Deadly diseases like malaria, tuberculosis and HIV that afflict the world's poorest the most can be eradicated, Microsoft founder Bill Gates said, but he worries austerity measures could clip some public funding.
"The money that helps out the poorest overwhelmingly comes from government aid budgets" but it's unclear what kind of priority aid will have in future budgets, Gates told CNBC's "Closing Bell" on Friday from Davos, Switzerland.
The U.S., for instance, gives $6 billion in aid to fight AIDS, and if that were to be cut, it's hard to make up that funding from private philanthropists, Gates said.
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Gates remains a part-time chairman of Microsoft but his full-time gig is with his charity, the Bill & Melinda Gates Foundation.
"Until we treat the health of that poor child as being as important as the health of a rich child, we'll still have work to do," Gates said of his foundation's work on global health. "That gives us decade after decade of needing to make progress."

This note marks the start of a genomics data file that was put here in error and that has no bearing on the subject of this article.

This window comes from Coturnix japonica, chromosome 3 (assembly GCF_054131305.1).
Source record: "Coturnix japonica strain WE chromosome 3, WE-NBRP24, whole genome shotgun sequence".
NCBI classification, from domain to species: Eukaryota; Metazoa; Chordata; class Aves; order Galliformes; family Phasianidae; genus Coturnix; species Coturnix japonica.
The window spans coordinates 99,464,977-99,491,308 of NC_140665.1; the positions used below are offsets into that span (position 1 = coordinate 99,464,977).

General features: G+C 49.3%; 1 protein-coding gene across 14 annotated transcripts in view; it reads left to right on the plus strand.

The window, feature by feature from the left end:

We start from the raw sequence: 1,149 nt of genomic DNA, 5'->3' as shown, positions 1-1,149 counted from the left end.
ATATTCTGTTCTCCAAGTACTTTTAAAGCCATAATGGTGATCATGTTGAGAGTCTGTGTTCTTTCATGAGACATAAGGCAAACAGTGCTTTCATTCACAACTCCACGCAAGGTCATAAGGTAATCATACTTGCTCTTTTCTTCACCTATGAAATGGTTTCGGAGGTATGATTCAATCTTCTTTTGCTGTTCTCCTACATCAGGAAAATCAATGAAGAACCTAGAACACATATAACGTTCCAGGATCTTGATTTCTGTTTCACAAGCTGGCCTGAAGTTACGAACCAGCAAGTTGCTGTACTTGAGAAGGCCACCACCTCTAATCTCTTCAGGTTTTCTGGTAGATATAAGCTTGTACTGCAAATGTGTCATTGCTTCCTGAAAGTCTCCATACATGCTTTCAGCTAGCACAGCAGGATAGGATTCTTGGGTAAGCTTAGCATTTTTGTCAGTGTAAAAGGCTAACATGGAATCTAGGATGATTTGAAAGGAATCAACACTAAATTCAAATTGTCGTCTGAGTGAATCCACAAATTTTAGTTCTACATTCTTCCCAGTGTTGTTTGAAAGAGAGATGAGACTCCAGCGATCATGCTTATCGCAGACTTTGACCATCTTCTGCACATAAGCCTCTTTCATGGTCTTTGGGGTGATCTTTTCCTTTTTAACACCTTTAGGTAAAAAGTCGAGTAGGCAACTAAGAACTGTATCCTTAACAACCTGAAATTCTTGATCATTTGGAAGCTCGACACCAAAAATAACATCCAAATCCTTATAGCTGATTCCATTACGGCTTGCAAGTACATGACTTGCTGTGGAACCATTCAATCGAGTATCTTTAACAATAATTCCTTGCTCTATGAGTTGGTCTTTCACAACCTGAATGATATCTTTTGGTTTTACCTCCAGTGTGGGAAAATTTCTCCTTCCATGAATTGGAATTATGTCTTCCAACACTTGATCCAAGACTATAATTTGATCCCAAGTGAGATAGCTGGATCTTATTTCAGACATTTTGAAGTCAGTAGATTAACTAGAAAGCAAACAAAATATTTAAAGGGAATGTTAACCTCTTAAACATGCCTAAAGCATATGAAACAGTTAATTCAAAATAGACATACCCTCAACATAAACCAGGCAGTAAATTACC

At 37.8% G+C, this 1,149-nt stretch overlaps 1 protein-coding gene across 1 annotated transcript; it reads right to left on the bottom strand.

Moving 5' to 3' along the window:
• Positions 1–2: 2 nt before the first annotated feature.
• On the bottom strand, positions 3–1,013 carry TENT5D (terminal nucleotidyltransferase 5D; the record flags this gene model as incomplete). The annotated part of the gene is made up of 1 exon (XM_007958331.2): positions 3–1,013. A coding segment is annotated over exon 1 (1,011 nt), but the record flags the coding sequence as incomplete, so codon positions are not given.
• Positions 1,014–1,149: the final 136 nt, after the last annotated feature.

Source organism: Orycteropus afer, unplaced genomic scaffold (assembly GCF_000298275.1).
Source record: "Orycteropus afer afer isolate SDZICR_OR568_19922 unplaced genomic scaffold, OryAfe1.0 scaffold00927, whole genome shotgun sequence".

Gates said malaria deaths have fallen, and while there aren't tools yet available to eradicate the disease, the Bill & Melinda Gates Foundation is funding drug and vaccine companies that may one-day make eradication possible.
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"Someday (malaria) will become a disease like smallpox, like polio that won't be killing anyone," Gates said.
Gates is also focused on improving access to quality education at a lower cost.
Technology and applying the Internet revolution to more areas plays a big role in this initiative, Gates said. And providing access to lectures and learning materials online is one way to improve access at less cost. "There is a lot of excitement about high-quality online education," he said.
As for Microsoft, the company "has a lot of exciting things going on," Gates said, including Windows 8 and the Surface tablet.
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